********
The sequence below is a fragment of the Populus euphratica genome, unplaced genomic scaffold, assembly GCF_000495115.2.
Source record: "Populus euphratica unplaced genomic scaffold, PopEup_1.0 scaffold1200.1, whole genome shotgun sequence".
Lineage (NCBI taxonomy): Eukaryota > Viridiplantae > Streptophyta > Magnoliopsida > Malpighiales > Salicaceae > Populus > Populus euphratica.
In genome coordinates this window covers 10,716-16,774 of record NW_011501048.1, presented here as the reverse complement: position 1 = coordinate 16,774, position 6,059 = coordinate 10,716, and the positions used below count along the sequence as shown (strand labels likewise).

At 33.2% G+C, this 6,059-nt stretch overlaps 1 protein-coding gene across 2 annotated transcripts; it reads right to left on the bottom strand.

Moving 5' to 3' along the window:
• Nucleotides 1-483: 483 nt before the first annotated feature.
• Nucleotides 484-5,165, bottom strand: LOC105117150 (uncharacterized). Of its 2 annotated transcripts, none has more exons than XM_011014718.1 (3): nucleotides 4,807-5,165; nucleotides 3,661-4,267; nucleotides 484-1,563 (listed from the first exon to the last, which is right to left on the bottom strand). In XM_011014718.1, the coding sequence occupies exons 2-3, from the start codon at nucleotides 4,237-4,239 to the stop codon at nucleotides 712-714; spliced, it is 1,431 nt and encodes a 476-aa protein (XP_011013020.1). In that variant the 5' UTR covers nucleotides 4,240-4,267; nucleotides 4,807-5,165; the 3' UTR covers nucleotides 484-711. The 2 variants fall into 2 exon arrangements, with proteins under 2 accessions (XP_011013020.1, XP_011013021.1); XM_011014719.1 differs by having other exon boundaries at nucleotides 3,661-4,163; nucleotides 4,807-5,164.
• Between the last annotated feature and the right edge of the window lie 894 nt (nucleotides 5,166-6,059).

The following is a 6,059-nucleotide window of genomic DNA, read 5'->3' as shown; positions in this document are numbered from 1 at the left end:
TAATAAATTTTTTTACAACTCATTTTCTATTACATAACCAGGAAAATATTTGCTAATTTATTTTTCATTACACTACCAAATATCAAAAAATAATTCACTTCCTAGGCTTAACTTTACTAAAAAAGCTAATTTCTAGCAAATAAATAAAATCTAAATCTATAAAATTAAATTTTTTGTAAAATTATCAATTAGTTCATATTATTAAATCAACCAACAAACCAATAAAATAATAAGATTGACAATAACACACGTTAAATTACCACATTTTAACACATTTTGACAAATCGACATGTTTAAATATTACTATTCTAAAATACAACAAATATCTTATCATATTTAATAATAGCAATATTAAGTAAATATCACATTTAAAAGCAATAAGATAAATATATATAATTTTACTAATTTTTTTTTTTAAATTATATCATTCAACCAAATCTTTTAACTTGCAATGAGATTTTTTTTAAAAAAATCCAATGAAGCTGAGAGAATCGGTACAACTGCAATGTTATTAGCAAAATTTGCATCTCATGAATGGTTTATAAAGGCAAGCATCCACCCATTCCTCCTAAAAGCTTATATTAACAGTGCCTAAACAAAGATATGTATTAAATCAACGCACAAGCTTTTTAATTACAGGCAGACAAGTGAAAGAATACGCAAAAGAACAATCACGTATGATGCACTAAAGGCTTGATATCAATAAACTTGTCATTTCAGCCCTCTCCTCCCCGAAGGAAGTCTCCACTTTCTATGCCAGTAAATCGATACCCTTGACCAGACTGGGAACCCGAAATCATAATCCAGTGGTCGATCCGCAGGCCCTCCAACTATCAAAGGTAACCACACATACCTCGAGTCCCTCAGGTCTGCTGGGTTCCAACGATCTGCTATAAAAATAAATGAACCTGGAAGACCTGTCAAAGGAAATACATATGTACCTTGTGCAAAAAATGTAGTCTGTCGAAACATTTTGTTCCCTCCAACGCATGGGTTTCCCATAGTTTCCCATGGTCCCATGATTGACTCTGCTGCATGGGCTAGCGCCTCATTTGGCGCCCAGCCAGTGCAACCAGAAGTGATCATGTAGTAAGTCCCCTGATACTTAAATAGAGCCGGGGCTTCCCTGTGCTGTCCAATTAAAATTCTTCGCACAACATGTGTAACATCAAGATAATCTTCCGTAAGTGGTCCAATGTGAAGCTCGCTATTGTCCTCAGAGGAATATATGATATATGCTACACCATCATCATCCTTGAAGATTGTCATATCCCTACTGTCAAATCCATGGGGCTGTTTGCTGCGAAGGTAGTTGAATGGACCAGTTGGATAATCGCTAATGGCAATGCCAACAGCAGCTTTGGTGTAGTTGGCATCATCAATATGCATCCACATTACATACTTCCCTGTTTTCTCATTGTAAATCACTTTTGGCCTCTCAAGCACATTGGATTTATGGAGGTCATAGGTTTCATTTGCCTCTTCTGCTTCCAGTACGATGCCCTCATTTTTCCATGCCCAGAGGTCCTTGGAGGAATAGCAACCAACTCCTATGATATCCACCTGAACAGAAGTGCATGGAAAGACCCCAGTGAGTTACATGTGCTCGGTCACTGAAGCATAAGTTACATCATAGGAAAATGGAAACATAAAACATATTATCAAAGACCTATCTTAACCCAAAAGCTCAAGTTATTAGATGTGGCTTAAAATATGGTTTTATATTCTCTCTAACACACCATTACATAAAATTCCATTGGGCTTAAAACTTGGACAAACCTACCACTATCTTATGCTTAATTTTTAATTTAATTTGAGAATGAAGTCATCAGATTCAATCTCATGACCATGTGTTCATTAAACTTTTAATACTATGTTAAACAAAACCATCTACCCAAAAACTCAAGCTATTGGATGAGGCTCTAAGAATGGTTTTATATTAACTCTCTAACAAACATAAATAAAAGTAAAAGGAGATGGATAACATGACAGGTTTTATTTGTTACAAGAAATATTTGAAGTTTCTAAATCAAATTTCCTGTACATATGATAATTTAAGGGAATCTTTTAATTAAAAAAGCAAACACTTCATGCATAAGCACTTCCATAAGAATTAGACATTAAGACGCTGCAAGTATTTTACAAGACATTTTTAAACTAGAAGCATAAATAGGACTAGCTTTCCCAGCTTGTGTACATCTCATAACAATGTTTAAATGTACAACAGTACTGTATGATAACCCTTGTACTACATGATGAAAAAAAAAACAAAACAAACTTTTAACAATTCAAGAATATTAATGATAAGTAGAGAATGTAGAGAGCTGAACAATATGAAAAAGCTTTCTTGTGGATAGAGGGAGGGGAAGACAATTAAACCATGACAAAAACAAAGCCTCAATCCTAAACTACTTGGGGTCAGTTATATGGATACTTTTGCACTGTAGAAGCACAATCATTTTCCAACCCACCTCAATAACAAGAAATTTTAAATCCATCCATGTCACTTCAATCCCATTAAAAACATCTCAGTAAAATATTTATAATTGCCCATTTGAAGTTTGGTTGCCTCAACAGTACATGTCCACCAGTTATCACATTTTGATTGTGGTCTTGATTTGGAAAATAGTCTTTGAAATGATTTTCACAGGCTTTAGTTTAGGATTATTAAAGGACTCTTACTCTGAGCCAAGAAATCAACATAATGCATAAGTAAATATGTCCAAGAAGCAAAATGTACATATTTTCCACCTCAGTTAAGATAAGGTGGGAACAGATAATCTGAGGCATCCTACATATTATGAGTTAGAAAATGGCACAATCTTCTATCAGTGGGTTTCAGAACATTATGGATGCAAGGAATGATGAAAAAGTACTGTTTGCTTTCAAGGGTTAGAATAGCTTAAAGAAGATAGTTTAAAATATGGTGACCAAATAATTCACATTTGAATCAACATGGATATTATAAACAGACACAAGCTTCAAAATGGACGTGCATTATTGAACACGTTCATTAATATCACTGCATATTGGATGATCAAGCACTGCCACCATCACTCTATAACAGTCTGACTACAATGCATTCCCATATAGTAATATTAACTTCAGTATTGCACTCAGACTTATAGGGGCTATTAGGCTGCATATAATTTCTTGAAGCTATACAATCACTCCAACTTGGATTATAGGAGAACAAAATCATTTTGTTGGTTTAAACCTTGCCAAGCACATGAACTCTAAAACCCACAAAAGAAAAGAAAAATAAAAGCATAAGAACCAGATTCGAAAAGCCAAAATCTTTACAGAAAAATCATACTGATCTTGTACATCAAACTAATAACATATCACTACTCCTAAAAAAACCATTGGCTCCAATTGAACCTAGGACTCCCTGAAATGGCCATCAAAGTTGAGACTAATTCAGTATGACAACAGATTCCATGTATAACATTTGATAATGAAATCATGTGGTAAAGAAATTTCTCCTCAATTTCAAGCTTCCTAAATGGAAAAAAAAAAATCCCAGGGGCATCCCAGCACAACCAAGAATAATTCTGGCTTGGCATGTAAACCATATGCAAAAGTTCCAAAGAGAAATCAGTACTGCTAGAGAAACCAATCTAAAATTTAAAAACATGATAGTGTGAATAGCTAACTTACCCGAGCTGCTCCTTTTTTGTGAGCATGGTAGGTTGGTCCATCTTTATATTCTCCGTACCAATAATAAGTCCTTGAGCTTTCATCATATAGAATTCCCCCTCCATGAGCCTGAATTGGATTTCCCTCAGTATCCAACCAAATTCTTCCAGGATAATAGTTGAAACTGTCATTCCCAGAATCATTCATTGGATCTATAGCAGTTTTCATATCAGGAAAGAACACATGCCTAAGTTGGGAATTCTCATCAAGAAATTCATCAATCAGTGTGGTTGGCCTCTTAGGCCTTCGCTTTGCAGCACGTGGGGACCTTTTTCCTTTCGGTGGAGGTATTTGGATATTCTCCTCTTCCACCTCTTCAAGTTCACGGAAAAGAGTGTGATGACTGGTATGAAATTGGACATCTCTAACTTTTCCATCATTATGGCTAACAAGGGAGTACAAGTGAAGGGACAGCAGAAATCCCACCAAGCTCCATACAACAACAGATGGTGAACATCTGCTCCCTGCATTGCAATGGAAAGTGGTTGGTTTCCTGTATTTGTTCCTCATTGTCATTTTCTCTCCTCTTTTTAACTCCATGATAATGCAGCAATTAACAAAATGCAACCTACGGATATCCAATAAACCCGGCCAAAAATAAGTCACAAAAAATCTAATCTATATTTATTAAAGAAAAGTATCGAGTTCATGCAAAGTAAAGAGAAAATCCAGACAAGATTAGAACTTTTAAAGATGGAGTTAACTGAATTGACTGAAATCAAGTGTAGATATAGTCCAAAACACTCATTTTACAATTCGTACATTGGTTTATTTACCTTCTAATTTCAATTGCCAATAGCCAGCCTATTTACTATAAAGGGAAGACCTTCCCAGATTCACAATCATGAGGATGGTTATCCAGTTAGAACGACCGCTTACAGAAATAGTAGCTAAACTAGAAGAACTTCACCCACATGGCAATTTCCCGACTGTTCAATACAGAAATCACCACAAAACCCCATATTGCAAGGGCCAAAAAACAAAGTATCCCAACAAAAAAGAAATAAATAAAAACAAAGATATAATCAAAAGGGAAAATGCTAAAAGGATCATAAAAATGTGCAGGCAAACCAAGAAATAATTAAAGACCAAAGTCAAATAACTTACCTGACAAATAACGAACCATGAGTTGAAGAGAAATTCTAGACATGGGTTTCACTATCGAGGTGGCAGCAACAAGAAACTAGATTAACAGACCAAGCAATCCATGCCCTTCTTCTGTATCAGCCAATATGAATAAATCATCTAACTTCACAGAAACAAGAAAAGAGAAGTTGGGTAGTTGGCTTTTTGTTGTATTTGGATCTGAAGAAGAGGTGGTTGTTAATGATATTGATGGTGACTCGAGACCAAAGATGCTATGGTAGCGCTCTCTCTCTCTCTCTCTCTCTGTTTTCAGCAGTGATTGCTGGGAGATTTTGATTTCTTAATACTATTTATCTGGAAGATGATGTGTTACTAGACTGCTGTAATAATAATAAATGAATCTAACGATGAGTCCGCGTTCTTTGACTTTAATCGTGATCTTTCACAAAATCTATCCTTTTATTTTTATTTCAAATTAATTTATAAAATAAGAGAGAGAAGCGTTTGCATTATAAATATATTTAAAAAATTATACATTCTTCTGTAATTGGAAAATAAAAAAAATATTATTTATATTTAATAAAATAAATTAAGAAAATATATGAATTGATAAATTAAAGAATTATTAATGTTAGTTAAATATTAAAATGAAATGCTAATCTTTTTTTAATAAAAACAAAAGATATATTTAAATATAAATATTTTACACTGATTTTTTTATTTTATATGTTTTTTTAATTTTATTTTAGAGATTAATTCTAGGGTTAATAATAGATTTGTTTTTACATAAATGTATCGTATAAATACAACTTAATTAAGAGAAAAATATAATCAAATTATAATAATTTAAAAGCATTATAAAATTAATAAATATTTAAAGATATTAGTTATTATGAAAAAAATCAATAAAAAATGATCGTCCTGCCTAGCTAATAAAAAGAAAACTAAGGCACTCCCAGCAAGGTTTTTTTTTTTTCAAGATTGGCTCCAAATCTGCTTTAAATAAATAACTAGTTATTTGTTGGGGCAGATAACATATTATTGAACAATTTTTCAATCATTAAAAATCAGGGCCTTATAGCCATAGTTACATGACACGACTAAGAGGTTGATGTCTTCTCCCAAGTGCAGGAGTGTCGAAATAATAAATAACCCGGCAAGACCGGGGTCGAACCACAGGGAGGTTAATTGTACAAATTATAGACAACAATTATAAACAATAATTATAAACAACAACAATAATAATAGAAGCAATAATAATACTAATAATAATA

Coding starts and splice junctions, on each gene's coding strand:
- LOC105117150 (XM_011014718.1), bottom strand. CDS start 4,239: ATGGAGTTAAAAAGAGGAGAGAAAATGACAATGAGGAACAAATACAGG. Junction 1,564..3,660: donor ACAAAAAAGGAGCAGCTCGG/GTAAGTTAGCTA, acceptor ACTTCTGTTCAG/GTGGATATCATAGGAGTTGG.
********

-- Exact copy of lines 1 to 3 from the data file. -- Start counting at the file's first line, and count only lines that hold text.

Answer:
The sequence below is a fragment of the Populus euphratica genome, unplaced genomic scaffold, assembly GCF_000495115.2.
Source record: "Populus euphratica unplaced genomic scaffold, PopEup_1.0 scaffold1200.1, whole genome shotgun sequence".
Lineage (NCBI taxonomy): Eukaryota > Viridiplantae > Streptophyta > Magnoliopsida > Malpighiales > Salicaceae > Populus > Populus euphratica.